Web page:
Sometimes it’s good to be wrong.

In this week’s episode, I speak with Meaning What’s producers and co-hosts Sean Ang and Christopher Scott McNeill about the contemporary history of presidential inaugurations—specifically, what their choices of performers saw about the commander in chief taking the oath that day. We also discuss the inherently nationalist nature of the ceremony itself, and the ways in which contemporary events like the COVID-19 pandemic and the MAGA insurrection might change our views on such events as a nation.

Hanging over our conversation was the inescapable fear that, sometime between turning off our mics and releasing the episode, something new and terrible would happen. As of Wednesday evening, though, the United States remains almost eerily calm. A second attempt at insurrection from the fascists who now control the right-wing of America never materialized, and one of our proudest quadrennial ceremonies carried forward functionally unchanged.

“Democracy has prevailed.”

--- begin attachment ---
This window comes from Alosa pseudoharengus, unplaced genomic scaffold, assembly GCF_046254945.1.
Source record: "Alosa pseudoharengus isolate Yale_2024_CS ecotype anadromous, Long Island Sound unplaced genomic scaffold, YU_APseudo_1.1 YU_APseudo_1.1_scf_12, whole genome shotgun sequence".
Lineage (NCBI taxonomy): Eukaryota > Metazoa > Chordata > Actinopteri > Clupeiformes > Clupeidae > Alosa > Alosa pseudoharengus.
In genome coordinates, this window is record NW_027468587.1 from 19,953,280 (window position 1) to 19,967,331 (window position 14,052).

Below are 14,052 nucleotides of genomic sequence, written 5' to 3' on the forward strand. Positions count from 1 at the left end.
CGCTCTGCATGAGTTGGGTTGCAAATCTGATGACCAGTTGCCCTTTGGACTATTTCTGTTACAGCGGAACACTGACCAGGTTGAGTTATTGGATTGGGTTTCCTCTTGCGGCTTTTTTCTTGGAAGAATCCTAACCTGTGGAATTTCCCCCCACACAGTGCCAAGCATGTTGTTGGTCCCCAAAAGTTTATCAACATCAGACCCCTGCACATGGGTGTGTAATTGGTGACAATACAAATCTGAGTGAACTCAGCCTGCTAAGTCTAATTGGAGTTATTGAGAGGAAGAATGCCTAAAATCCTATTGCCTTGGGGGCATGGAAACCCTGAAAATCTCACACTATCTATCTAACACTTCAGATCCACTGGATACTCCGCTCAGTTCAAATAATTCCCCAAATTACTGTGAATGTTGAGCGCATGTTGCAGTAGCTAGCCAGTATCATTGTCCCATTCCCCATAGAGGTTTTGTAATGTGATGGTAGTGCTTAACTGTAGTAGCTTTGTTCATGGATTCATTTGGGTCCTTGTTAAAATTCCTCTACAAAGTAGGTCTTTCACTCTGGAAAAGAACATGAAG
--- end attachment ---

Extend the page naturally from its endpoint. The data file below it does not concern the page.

I can’t shake the feeling that, as historic and hopeful as it was, this day was also the perfect encapsulation of our next great challenge as a nation: fighting complacency. One of our greatest ills has always been our inability to meaningfully and productively face the worst parts of our collective self. The normalcy of today was newsworthy because it has been absent for four years. Biden and Harris are phenomenally qualified in their own rights, but the bar could not possibly be lower; if we accept our historic “normal”—unfettered, unregulated capitalism built upon systemic racism and the denial of basic human dignities—as good enough, then we will be back here before we know it. Democracy did not prevail today; it simply survived.

I want to be clear: the normalcy of today should neither be ignored nor should we resist our urge to celebrate it. Our job now is to make sure that the lessons of the past administration to not go unlearned. I am not pessimistic about this particular challenge; we are finally having the conversations we need to have at the scale we need to have them to ensure this happens. If we can continue those conversations—and continue to hold the powers that be to account—we might just manifest the lofty vision of ourselves as the nation Thomas Jefferson first laid out in the Declaration of Independence almost 245 years ago.

Embrace the hope you feel today. Tomorrow our work begins again.

Thanks for listening,
Mason Hershenow

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